Isabella Nazzarri

Genoa (I), ABC-Arte
October 2017 ― January 2018

Daniele Capra

Stationaries and nomads
Artists who practice painting in a continuous, exclusive way and way of the identity – that is, mirroring themselves completely in their work, in a way in which the work responds freely to their expressive urges, without any (aware) mediation with other needs – can be roughly classified into two categories, without going to far. The first is that of the stationary, i.e. those who shape their own identity as a unitary construction, as a building that often grows horizontally or, in the fortunate case of excellent artists, upward: they are those whose works visually resemble and in whose work recognize, generally afterwards, continuous micro-changes (which critics often like to subdivide, in a somewhat pedantic way, into periods). The other category is that of the nomads, of those who like to move and not choose a fixed place of residence, but prefer to change their homes, or in some cases furnish different houses in different ways: their somatic feature in painting is to change style or to adopt at the same time different ones, to surprise the gazes of the spectators, without any intimate need to be immediately recognizable.

Isabella Nazzarri clearly belongs to the second category, for the strong tendency to practice painting as exploration and to move freely by experimenting techniques, approaches and styles. We could say that – regardless of being carried out on the canvas or in the most liquid form of the watercolor – it is the same action of painting her true subject: the gesture of coloring and dragging the brush on the surface, in a continuous negotiation between control and centrifugal anarchic impulses. Subsequently the subject manifests itself, revealing to our gaze in the form of an image; but it is only a final steady form, a simple chromatic coagulation of stimuli that, in the head and the hand of the artist, lead elsewhere to the next exploration or to a new experiment, without any concern either being identified or being an already solved equation in the spectator’s head.

In the poem De Rerum natura Titus Lucretius Caro transposes the principles of Epicureanism, and he translates the Greek word parénklisis to the Latin noun clinamen – that is, according the philosopher’s physics, the swerve of falling atoms that makes possible the freedom of humans from materialistic determinism. The concept of Clinamen guarantees therefore human freedom from deterministic form, by allowing our will to express itself in a fulfilled form. The word of Clinamen expresses the free, fluid and nomadic creative path of Isabella Nazzarri, characterized by continuous small movements and daily micro-deviations, where individual freedom is strengthened by the presence of casualties due to the momentary condition. The practice of free will, not only in painting, prevents the artist from being imprisoned with repetitive forms or a deadly consistency, and avoids the condition of the one who speaks by using words already written. Clinamen is therefore the guarantee that you can experience a journey without worrying too much about the place it will conduct or the meetings you can make.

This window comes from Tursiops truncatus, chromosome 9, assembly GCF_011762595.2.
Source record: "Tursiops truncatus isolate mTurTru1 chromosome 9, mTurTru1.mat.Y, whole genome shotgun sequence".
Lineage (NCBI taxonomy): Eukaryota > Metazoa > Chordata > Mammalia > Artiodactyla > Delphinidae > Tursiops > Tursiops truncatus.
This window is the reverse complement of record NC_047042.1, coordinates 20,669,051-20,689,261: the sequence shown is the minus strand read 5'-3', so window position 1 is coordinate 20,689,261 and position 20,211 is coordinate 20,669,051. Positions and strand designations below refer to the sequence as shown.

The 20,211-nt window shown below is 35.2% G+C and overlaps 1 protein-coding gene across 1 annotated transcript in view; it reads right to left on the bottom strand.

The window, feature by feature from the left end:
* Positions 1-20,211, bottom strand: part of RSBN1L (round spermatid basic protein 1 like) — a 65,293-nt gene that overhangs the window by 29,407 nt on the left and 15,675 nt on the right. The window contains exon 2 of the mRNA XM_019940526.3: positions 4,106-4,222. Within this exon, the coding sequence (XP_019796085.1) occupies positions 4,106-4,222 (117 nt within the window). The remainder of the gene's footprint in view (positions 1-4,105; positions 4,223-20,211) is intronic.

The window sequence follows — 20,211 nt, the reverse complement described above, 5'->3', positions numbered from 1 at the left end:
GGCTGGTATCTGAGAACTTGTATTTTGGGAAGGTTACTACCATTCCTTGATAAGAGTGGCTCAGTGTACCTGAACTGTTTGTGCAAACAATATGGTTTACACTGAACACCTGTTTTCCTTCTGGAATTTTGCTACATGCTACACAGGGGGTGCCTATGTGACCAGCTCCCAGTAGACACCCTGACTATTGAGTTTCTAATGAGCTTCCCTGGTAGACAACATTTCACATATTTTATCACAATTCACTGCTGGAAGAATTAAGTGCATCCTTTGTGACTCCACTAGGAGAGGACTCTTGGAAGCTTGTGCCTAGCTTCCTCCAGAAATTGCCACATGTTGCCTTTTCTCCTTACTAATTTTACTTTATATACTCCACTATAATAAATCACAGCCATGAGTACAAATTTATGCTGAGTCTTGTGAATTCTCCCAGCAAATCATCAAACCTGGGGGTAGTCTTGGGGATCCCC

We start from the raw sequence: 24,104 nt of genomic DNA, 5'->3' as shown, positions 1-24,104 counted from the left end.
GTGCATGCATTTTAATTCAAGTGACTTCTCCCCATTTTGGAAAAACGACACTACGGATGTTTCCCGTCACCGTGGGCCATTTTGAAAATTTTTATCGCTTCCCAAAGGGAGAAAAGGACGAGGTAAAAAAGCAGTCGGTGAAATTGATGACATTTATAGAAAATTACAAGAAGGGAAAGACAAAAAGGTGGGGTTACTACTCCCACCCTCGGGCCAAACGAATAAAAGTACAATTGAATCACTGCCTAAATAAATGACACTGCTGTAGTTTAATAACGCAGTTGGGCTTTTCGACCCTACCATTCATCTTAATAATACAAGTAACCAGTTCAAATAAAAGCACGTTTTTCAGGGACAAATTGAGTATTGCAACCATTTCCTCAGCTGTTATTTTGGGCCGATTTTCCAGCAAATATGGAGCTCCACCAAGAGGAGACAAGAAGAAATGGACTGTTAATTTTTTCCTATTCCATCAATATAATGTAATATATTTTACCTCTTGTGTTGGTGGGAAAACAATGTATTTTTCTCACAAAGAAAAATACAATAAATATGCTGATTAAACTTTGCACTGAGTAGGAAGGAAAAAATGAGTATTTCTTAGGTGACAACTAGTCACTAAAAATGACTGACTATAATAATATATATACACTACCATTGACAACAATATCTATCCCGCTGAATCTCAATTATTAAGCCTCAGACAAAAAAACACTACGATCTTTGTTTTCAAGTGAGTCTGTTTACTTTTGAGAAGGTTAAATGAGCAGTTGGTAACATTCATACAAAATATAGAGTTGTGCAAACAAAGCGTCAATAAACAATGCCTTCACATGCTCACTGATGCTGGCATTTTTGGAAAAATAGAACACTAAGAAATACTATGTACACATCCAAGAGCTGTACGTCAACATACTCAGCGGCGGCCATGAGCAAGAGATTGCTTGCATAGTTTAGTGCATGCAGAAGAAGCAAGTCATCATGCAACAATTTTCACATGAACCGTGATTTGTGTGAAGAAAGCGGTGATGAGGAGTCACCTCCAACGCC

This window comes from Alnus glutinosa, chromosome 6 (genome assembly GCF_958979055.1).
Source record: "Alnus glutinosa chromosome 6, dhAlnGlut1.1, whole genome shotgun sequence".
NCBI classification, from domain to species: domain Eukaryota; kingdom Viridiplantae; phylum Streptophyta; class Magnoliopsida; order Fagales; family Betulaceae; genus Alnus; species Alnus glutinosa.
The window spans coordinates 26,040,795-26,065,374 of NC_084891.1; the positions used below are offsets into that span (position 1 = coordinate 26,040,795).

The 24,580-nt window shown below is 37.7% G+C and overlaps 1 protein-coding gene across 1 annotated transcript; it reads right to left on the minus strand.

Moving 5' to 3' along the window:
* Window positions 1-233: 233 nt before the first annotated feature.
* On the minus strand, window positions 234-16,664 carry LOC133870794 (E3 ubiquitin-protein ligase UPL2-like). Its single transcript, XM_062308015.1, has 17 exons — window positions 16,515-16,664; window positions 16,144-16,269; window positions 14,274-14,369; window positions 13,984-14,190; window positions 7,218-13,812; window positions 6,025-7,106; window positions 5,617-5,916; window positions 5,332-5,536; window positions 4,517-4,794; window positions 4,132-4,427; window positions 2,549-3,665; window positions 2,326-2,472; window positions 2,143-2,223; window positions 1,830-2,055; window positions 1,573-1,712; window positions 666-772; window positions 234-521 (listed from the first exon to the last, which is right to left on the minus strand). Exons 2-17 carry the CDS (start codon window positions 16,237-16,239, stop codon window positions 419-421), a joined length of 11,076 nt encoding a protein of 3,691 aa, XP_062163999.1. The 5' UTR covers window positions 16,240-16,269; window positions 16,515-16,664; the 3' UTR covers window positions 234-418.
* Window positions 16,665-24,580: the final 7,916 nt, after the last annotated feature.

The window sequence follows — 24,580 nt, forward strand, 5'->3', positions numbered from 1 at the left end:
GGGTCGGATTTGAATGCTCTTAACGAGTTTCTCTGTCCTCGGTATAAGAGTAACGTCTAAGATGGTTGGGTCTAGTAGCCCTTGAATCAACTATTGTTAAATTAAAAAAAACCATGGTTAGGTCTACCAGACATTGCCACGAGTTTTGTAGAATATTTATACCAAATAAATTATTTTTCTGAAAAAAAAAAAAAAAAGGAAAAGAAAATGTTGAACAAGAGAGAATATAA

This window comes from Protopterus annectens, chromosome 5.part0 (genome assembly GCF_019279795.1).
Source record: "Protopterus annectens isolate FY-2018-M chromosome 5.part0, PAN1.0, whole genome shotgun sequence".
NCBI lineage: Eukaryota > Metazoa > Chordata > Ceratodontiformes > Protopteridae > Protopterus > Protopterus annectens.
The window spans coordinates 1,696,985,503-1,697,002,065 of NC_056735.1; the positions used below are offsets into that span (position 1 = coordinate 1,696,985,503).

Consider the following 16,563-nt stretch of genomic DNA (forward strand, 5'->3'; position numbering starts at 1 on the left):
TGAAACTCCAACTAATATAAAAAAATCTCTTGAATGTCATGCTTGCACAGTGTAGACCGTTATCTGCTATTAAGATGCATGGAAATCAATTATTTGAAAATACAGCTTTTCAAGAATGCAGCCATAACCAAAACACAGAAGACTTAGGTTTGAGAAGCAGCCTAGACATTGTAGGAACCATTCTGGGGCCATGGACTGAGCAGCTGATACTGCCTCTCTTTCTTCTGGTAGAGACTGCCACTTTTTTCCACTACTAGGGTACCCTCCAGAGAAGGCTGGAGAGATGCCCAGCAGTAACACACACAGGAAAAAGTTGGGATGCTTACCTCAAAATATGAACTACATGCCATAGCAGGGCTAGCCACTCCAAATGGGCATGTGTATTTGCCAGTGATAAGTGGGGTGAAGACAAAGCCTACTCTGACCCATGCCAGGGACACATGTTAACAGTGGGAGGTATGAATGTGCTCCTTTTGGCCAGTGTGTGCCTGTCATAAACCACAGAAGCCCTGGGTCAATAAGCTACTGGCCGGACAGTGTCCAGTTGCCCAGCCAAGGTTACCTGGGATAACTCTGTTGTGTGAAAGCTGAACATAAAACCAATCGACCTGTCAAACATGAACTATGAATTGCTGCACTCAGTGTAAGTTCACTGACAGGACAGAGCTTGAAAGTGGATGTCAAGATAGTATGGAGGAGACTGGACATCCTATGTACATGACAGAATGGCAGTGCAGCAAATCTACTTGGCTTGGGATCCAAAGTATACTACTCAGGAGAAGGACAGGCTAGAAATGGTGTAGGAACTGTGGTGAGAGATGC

For Nazzarri, the work is an experience, an episode of a walk in the city where you can have new stimuli and you can end up freely in a place that you had not previously thought. The mere staticity of the finished work needs to be understood as the result of a transient condition, similar to the flâneur condition Charles Baudelaire wrote in the renowned Le Peintre de la vie moderne: the freedom to move, even casually, is in fact one of the generating elements of her works. And this does not happen only when freedom take on a two-dimensional form but, for example, in Monadi‘s case (transparent ampoules filled with coloured resins placed on a mirror) or Epifanie (golden rocks made of polyurethane foam), where the choice of form and the use of materials are the result of its constant urban walk-through as a flâneur. A route made of temporal continuity, but also of unlimited variations which are the basis of her paintings and sculptures. In particular, Nazzarri’s approach is the result of gestures and measure which, itself, produce the shapes we see condensed onto the canvas or in sculptural form. In a broader sense, the same creation of sculptural / installation works – which contain the same explorative and libertarian expressive instances that are at the basis of pictorial practice – is inspired by a continuous and inexhaustible nomadic practice of painting, of which it represents a further extension.

The Clinamen exhibition is built to give the visitor the errant mode of Isabella Nazzarri’s artistic practice. It delves into the uncertain emotional horizon and condenses it in different ways summarizing the works of the artist of the last two years of research. The Air Room displays Nazzarri’s last two-dimensional works on canvas and paper, in which not-figurative and gestural elements are painted over flat colour surfaces. Stronger marks and liquid brushes alternate freely by occupying the surface in anarchic and seemingly random way, as a result of a visual process in which emotional approach and method are blended. The Mirror Room, in a more intimate atmosphere, displays three-dimensional works created by the use of resins, color and translucent elements. The works, some glass ampoules which are characterized by great executive freedom, are arranged above a mirror showing the spectator what at first glance is hidden. The Gold Room is dedicated to new sculptures made of synthetic materials, which evoke the feel of a constellation of metaphysical and surprising rocks, as a revelation of something we can not known or understand. The space is transformed in an aerial landscape to see above our head dreaming of far-away worlds. Are they the intermundia inhabited by the gods who do not care about us, as Epicurus reported?